the co-insurance coverage was raised from 80 percent to 90 percent
there is now a dependent plan option for children and partners
The Tang Center still isn’t exactly the paragon of medical practice, but these lower costs definitely help.
Next week might be jealous, considering this week is getting all the attention. This week is not only Earth Week, but Genocide Awareness Week.
To help us fix our somewhat neglected relationship with Mother Earth, the ASUC Sustainability Team is hosting a variety of events in order to educate people on how they can incorporate sustainability into their life. Thursday from 12:00-4:00 p.m. there will be a green expo in Lower Sproul Plaza in addition to an eco-fashion show from 12:00-1:00 p.m. The full list of events can be found here.
On a much more somber note, the Armenian Student Association has a series of events this week commemorating the Armenian genocide and other such violent occurrences. Thursday at 7:30 p.m. in Wheeler Auditorium there will be an Element concert and on Friday at 12:00 p.m. will be United Hands Across Cal. A more complete listing can be found here.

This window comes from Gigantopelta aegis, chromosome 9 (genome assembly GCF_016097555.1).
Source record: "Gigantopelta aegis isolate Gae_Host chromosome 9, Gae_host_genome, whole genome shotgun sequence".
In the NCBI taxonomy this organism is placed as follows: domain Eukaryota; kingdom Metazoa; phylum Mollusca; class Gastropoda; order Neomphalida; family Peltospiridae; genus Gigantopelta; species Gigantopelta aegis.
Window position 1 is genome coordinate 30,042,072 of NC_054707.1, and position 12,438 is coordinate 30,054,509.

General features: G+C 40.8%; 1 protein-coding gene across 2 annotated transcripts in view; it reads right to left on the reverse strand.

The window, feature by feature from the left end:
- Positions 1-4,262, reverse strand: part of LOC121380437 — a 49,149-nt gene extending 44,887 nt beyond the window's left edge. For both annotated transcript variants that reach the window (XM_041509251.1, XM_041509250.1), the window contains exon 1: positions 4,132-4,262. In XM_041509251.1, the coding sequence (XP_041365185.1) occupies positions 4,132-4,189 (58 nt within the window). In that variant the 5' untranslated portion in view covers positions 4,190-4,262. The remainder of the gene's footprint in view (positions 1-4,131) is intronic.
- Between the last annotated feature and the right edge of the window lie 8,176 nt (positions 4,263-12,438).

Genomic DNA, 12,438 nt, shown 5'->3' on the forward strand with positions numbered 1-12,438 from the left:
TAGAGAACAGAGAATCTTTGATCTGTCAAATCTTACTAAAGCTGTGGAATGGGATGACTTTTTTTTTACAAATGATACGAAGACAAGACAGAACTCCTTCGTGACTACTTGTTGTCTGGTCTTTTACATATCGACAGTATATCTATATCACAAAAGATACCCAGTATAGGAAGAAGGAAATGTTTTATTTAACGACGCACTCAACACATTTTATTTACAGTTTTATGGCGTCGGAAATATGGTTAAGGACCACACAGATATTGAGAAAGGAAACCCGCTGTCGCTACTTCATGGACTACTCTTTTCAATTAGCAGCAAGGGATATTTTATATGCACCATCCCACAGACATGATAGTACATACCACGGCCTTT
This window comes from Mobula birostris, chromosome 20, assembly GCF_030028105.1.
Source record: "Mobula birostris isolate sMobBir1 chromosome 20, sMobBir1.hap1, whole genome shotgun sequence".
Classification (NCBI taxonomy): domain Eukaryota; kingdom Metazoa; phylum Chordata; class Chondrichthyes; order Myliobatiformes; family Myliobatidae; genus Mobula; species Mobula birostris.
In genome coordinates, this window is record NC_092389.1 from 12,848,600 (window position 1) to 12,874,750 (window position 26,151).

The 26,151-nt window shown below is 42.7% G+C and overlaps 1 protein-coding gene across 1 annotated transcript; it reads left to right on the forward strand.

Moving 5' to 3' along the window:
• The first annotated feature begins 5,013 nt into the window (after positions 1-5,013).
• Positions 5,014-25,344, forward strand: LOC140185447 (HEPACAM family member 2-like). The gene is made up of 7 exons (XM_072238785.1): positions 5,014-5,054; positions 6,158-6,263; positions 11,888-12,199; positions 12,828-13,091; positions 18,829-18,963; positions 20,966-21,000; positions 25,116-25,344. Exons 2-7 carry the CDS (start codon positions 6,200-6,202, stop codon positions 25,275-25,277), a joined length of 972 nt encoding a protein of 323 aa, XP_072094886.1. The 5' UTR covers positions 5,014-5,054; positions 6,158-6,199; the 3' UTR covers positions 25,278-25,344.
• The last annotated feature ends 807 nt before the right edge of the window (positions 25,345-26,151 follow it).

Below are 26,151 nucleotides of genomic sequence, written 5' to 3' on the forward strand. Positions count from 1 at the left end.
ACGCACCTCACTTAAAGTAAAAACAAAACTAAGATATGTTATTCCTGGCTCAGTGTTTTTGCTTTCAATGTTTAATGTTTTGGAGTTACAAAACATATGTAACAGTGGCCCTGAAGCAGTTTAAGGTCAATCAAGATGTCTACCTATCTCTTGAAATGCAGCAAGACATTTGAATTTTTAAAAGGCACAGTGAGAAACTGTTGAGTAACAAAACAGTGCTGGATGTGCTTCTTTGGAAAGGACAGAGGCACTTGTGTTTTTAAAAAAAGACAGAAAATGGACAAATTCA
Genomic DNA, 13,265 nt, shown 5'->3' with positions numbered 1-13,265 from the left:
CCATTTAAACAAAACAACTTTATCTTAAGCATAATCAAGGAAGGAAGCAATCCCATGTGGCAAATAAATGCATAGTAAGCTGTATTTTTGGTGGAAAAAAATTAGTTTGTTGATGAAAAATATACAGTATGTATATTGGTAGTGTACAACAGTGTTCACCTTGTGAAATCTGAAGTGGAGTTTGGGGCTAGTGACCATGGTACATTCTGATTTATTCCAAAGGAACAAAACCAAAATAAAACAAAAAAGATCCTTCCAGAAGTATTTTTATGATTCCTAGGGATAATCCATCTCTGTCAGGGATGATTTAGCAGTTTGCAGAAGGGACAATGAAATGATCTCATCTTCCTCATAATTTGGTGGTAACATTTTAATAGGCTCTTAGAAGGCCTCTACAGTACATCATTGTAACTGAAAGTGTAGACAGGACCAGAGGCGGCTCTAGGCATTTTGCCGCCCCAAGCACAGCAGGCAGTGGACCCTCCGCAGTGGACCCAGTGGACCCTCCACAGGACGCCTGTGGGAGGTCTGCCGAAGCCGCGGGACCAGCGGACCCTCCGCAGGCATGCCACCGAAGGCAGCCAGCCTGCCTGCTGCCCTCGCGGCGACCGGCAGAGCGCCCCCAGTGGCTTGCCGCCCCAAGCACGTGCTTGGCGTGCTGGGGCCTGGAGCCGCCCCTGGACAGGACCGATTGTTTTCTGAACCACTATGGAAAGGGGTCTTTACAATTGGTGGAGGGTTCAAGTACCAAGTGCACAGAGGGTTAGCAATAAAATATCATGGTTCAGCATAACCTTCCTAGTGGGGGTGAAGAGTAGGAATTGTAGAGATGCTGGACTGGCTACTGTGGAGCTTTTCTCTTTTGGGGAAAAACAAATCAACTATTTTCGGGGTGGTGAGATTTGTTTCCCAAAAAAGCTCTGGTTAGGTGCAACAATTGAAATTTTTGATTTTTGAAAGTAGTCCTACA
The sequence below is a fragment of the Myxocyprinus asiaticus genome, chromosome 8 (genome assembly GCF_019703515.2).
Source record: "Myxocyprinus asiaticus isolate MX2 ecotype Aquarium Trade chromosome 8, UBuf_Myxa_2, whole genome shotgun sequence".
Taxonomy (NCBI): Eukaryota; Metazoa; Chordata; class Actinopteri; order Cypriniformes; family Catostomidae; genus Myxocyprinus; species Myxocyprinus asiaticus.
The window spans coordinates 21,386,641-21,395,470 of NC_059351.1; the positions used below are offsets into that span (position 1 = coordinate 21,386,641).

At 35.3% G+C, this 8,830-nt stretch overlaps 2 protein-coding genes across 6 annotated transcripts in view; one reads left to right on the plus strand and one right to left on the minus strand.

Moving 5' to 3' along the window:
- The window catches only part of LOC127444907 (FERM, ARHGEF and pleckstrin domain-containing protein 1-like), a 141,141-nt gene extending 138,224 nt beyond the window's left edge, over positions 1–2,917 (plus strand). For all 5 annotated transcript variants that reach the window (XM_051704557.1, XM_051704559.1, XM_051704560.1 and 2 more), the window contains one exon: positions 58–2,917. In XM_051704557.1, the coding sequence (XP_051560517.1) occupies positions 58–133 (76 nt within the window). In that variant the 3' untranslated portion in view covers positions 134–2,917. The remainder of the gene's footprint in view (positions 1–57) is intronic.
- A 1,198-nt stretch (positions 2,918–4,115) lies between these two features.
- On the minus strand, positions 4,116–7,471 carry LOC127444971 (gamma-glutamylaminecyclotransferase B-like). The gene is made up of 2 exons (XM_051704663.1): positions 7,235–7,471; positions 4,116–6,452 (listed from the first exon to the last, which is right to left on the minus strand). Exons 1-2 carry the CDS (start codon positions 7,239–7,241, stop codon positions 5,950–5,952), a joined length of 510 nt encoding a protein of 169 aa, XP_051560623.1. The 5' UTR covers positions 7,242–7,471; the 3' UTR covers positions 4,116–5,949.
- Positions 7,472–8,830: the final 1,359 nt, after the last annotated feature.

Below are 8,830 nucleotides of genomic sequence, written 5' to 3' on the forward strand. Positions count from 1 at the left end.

At the very least, these events are good enough causes that you can use them to justify your procrastination on all those final papers you need to turn in.
Image Source: Southernpixel under Creative Commons
STeam Earth Week [Site]
UC Berkeley Armenian Student Association [Site]
Playing with Barbies, whether just dressing them up or chopping off their heads and hiding them for siblings to find, is a significant part of many childhoods. Galia Slayen, a student at Hamilton College, has built a life-size Barbie which definitely seems a bit like Frankenstein’s monster, with body parts taken from people of ridiculously different sizes.
The Barbie is meant to bring awareness to the prevalence of eating disorders and body issues and illustrates the impossibility of female standards today. With a body so completely unnatural looking, she definitely does her job.
Here are some alarming things about Barbie which you may or may not know:
– If Barbie were actually real, she would need to walk on all fours like an animal due to the absurdity of her proportions.
– There are 2 Barbies sold every second.
– In 1965, “Slumber Party Barbie” was introduced. She came with her very own manual entitled “How to Lose Weight” with the wonderful and succinct directions of “Don’t Eat.”